Ong Teng Cheong was the deputy prime minister then, and was known for being the key advocate behind the construction of the MRT train network. He resigned from the Parliament as well as the People’s Action Party (PAP) to run for the election.

Workers’ Party secretary-general JB Jeyaretnam and party member Tan Soo Phuan had also applied for the certificates of eligibility, but both were rejected.

Some PAP and cabinet members preferred Chua Kim Yeow, Singapore’s first auditor-general, but Chua was a reluctant candidate and had to be persuade to run so that the first presidential election would not be a walkover. Chua finally agreed, but frequently said during the campaigning period that Ong was the better candidate.

Even so, he garnered a respectable 41.31 per cent of the votes, as Ong won 58.69 per cent at the elections and was sworn in as Singapore fifth President on 1 September 1993.

Singapore President S R Nathan is greeted by supporters after his re-election for a second term in 2005. (PHOTO: Reuters/Luis Enrique Ascui)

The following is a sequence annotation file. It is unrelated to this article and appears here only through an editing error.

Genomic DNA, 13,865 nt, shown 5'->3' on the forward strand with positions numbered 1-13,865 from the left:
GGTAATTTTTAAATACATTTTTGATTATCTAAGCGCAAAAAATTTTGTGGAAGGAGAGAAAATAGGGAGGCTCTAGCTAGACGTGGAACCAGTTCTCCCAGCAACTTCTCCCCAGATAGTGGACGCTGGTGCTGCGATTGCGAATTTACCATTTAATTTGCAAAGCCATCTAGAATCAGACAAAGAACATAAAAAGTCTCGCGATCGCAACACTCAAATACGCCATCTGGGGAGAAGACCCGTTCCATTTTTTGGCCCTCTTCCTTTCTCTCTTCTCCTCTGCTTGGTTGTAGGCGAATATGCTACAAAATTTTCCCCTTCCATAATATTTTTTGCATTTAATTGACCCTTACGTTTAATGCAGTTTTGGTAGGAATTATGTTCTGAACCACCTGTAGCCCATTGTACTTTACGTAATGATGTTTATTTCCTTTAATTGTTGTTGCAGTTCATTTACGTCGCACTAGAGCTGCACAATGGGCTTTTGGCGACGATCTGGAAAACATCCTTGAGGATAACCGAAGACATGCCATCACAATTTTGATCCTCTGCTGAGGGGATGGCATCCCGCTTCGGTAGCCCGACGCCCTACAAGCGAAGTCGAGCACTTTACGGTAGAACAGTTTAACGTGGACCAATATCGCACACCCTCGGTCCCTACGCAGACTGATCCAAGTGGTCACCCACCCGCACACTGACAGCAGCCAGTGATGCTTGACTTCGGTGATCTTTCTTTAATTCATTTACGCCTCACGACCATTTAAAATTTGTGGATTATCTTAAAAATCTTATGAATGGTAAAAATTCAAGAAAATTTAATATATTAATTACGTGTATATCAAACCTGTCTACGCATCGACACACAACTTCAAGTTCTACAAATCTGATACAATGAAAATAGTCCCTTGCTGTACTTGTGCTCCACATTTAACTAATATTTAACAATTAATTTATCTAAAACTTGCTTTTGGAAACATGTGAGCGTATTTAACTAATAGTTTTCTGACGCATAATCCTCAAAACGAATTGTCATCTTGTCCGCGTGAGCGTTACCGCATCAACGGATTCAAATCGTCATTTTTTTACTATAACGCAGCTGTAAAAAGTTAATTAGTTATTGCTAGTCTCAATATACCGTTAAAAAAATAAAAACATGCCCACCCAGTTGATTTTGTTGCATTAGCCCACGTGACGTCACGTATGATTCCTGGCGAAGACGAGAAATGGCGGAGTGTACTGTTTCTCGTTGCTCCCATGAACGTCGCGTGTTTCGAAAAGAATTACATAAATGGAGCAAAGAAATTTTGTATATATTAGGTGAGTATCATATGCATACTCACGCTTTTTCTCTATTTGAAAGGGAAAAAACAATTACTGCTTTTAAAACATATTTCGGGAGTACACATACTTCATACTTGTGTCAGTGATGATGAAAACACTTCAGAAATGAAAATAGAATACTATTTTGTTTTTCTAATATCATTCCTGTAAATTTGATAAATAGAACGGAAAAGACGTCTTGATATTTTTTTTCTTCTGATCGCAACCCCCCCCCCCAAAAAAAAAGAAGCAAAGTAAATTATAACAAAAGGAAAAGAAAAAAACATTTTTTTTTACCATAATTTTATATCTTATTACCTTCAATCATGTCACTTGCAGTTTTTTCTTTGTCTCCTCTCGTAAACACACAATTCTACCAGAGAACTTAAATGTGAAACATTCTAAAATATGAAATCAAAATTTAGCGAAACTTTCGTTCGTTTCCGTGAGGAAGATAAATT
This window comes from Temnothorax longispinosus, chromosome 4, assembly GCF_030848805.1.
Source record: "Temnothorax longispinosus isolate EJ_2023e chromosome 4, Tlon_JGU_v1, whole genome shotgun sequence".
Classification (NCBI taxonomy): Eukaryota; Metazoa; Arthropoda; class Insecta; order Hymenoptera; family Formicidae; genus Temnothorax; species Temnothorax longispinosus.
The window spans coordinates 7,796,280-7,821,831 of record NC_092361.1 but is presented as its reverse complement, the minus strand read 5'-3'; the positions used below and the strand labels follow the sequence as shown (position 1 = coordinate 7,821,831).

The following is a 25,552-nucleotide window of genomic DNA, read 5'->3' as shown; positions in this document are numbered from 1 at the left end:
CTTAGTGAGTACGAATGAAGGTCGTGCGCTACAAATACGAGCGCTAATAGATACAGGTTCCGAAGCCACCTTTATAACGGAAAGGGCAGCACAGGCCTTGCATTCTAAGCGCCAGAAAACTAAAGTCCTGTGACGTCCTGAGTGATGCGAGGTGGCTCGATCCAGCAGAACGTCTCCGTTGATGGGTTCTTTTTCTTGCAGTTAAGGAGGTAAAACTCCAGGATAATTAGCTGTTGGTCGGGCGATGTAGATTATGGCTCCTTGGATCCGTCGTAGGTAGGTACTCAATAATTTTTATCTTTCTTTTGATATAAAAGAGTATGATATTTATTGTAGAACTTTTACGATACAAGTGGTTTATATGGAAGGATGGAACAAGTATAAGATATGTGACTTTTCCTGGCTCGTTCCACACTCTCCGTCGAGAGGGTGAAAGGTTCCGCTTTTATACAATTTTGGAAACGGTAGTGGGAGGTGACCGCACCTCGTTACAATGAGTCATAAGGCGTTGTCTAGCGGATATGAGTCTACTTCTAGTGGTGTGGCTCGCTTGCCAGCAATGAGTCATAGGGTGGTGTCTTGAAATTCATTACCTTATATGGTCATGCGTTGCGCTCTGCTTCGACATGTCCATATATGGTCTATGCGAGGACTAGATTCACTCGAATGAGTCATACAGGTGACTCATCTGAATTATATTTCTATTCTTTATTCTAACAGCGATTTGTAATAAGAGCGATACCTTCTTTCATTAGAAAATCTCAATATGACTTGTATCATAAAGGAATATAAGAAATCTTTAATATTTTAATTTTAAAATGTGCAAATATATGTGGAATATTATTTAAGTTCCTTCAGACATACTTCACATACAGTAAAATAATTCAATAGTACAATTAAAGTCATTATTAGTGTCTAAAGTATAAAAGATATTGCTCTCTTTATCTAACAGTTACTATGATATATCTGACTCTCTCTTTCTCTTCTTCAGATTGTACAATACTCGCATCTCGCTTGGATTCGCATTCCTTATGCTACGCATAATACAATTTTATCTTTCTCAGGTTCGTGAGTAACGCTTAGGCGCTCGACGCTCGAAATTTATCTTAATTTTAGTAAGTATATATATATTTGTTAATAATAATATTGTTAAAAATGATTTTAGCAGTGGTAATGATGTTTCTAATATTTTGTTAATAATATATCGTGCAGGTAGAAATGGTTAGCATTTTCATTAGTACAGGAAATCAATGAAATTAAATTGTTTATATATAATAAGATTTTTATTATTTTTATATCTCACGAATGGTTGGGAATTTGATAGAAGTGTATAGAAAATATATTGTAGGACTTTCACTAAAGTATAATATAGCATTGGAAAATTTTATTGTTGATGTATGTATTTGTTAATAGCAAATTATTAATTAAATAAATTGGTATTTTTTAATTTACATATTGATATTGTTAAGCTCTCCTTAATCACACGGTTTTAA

1999 Election

Candidates who applied for certificates of eligibility: S R Nathan, Ooi Boon Ewe, Tan Soo Phuan.

Eligible/elected candidate: S R Nathan (unopposed)

Ong decided not to run for a second term as president in 1999 partially because of the death of his wife. During his tenure, he had also run into a dispute with the government over access to information about Singapore’s financial reserves.

S R Nathan, who had served as Singapore’s High Commissioner to Malaysia and Ambassador to the United States, came forward to announce his intention to run, and was supported by then-senior minister Lee Kuan Yew as well as former president Wee.